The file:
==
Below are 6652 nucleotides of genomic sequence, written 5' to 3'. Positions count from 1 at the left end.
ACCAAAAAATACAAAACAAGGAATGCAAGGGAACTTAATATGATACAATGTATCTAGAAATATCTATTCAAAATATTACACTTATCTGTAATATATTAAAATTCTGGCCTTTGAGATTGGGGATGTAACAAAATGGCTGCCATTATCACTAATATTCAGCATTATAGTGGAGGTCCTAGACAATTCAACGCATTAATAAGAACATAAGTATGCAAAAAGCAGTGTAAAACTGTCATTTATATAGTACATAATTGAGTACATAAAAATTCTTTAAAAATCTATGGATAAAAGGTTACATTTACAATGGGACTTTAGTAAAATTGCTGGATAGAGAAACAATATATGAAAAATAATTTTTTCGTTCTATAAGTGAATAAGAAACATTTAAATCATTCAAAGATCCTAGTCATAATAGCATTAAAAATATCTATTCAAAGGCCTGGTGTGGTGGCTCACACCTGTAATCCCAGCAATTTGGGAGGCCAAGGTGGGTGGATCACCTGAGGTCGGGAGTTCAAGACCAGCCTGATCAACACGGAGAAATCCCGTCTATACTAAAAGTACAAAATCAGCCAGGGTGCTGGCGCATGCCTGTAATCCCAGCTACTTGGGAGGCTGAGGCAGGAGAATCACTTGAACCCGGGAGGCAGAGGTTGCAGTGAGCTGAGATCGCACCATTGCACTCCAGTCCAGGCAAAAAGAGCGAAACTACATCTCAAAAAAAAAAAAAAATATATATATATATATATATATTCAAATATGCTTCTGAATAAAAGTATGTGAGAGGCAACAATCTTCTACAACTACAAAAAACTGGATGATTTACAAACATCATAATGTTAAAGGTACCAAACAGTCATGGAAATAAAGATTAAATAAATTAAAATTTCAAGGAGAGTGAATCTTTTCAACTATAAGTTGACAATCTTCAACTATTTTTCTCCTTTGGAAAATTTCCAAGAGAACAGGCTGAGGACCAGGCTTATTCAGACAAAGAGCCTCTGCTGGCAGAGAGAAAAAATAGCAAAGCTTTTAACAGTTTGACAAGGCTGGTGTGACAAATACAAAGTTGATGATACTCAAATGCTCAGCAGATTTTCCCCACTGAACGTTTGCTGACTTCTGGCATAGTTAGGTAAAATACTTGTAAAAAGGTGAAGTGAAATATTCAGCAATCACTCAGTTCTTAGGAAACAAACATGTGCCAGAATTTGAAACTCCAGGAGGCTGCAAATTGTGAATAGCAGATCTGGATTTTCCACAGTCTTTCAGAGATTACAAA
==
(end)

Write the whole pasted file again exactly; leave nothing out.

Below are 6652 nucleotides of genomic sequence, written 5' to 3'. Positions count from 1 at the left end.
ACCAAAAAATACAAAACAAGGAATGCAAGGGAACTTAATATGATACAATGTATCTAGAAATATCTATTCAAAATATTACACTTATCTGTAATATATTAAAATTCTGGCCTTTGAGATTGGGGATGTAACAAAATGGCTGCCATTATCACTAATATTCAGCATTATAGTGGAGGTCCTAGACAATTCAACGCATTAATAAGAACATAAGTATGCAAAAAGCAGTGTAAAACTGTCATTTATATAGTACATAATTGAGTACATAAAAATTCTTTAAAAATCTATGGATAAAAGGTTACATTTACAATGGGACTTTAGTAAAATTGCTGGATAGAGAAACAATATATGAAAAATAATTTTTTCGTTCTATAAGTGAATAAGAAACATTTAAATCATTCAAAGATCCTAGTCATAATAGCATTAAAAATATCTATTCAAAGGCCTGGTGTGGTGGCTCACACCTGTAATCCCAGCAATTTGGGAGGCCAAGGTGGGTGGATCACCTGAGGTCGGGAGTTCAAGACCAGCCTGATCAACACGGAGAAATCCCGTCTATACTAAAAGTACAAAATCAGCCAGGGTGCTGGCGCATGCCTGTAATCCCAGCTACTTGGGAGGCTGAGGCAGGAGAATCACTTGAACCCGGGAGGCAGAGGTTGCAGTGAGCTGAGATCGCACCATTGCACTCCAGTCCAGGCAAAAAGAGCGAAACTACATCTCAAAAAAAAAAAAAAATATATATATATATATATATATTCAAATATGCTTCTGAATAAAAGTATGTGAGAGGCAACAATCTTCTACAACTACAAAAAACTGGATGATTTACAAACATCATAATGTTAAAGGTACCAAACAGTCATGGAAATAAAGATTAAATAAATTAAAATTTCAAGGAGAGTGAATCTTTTCAACTATAAGTTGACAATCTTCAACTATTTTTCTCCTTTGGAAAATTTCCAAGAGAACAGGCTGAGGACCAGGCTTATTCAGACAAAGAGCCTCTGCTGGCAGAGAGAAAAAATAGCAAAGCTTTTAACAGTTTGACAAGGCTGGTGTGACAAATACAAAGTTGATGATACTCAAATGCTCAGCAGATTTTCCCCACTGAACGTTTGCTGACTTCTGGCATAGTTAGGTAAAATACTTGTAAAAAGGTGAAGTGAAATATTCAGCAATCACTCAGTTCTTAGGAAACAAACATGTGCCAGAATTTGAAACTCCAGGAGGCTGCAAATTGTGAATAGCAGATCTGGATTTTCCACAGTCTTTCAGAGATTACAAA